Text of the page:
Mexico's Peso Climbs Most in One Month on Banxico Hedge Plan

  • First foreign-exchange hedge auction to take place March 6
  • Settled in local currency, hedge isn’t drain on reserves

Sam Zell Says Mexico Won't Be Hurt by Trump Policies

Mexico’s peso rallied the most in a month as the central bank is preparing to auction as much as $20 billion in foreign-exchange hedges for the first time to bolster the currency without draining international reserves.

The peso climbed 2 percent to 19.9740 per dollar at 3:40 p.m. in New York, erasing losses, as the intervention is equivalent to selling dollars in futures markets to expand hedges being offered to companies. The currency broke above the average price of the past 100 days, signalling more gains to technical traders. The first Banxico auction will take place on March 6 for up to $1 billion, the country’s currency exchange commission said on its website.

"This measure could offer some ongoing support to the peso beyond this initial reaction, depending on how the frequency and size of any such measures evolve going forward,” said Erik Nelson, a currency analyst at Wells Fargo Securities in New York. “I would say that it is unlikely to change the overall trend/trajectory of the peso, but it could support further strength or lean against any renewed weakness."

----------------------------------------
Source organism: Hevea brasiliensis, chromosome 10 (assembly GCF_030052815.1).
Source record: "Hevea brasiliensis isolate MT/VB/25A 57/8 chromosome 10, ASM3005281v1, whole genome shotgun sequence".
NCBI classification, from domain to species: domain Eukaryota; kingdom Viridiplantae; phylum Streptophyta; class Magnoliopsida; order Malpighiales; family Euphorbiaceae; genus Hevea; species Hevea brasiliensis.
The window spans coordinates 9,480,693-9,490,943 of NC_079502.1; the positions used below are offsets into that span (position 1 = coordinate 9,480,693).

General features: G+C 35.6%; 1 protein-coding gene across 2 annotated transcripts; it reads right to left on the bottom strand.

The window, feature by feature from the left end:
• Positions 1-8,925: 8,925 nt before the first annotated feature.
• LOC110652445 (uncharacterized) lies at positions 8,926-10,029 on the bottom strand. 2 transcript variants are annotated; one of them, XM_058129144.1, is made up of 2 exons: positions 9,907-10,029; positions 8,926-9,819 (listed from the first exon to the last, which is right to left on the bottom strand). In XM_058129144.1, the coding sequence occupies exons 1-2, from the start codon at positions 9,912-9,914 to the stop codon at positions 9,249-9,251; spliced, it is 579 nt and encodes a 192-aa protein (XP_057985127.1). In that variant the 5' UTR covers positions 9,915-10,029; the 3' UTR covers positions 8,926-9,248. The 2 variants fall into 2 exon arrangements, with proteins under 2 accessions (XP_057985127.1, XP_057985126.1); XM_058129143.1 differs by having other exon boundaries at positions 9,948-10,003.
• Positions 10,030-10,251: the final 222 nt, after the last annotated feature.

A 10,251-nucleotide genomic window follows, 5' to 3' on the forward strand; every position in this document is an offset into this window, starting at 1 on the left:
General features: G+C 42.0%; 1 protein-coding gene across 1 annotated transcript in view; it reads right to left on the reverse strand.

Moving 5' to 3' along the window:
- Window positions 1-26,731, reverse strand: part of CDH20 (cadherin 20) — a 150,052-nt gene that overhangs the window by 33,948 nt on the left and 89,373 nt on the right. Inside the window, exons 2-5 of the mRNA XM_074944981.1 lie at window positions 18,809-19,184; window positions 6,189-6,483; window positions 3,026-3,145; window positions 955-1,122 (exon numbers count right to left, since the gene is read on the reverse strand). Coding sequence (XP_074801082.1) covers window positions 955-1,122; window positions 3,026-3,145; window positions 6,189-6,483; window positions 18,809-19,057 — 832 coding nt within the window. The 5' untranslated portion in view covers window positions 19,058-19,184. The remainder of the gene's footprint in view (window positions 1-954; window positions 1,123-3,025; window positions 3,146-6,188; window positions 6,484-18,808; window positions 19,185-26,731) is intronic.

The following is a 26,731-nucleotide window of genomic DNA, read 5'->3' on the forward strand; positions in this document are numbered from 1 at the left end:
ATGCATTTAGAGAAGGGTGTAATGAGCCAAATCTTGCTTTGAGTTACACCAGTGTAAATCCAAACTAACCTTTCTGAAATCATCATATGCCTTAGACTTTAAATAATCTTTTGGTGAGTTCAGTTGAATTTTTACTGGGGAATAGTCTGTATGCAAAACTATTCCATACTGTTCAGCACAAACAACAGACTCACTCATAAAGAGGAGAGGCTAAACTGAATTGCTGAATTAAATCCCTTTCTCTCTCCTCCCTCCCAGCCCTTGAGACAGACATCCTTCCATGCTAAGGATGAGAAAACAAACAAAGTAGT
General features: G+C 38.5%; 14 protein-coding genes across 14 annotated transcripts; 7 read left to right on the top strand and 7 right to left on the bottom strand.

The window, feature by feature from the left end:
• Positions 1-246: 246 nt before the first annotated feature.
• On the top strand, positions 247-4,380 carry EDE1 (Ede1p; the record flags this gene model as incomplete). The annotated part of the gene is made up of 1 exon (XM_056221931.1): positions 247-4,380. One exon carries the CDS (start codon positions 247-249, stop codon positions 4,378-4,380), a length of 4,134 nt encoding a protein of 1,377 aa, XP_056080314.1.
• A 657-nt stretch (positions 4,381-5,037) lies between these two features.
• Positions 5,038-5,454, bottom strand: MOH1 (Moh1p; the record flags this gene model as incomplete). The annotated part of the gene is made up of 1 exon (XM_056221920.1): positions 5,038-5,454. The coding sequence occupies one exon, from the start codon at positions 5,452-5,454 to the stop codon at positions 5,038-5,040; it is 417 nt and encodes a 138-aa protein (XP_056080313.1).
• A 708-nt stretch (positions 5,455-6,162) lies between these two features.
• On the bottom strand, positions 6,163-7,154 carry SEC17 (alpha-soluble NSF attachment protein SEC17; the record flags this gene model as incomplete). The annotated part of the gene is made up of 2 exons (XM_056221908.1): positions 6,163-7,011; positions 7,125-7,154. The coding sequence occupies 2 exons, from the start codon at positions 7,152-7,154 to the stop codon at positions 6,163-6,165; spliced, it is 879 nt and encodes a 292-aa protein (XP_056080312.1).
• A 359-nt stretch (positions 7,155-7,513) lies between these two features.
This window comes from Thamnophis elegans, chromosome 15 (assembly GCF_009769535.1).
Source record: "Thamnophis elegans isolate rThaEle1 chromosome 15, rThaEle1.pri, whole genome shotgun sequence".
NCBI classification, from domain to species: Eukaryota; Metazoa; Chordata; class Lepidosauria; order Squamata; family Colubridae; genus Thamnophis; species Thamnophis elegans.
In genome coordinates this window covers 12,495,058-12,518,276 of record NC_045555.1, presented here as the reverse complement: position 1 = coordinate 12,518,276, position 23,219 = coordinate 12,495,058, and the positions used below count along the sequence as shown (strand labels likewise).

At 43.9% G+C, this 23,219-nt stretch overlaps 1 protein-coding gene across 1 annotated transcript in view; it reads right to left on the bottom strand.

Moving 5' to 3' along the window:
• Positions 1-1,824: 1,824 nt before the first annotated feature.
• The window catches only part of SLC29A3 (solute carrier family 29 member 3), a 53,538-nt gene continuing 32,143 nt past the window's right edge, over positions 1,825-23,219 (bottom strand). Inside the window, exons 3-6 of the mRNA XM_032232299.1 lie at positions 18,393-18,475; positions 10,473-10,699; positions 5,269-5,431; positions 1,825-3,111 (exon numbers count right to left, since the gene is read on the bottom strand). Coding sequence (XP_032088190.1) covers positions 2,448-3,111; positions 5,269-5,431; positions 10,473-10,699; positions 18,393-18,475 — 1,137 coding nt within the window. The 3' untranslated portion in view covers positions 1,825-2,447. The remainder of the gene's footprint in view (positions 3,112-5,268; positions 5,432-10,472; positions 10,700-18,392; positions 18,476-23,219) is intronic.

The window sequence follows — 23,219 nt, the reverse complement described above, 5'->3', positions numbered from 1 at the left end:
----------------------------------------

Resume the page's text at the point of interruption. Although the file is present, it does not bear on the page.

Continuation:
Similar to non-deliverable forwards, the foreign-exchange hedge was announced as the peso took a beating following Donald Trump’s victory in U.S. presidential elections. His threats to renegotiate or scrap a free trade deal with Mexico caused the currency to plunge to record lows before reversing some of its losses in recent weeks.

The hedge is the latest tool Mexico is employing to prop up its peso, which included selling dollars to banks in both January of this year and February 2016. While dollar sales have eaten into Mexico’s reserves, the hedges announced Tuesday are settled in pesos and are reflected on the central bank’s balance sheets. Institutions that participate may be betting on the peso’s depreciation while others may just want to lock in a specific exchange rate in futures.

“I suspect this is meant to meet the demand for dollar hedging,” said Win Thin, the New York-based head of emerging-markets strategy at Brown Brothers Harriman & Co. "This looks very much like the swaps program used by Brazil."

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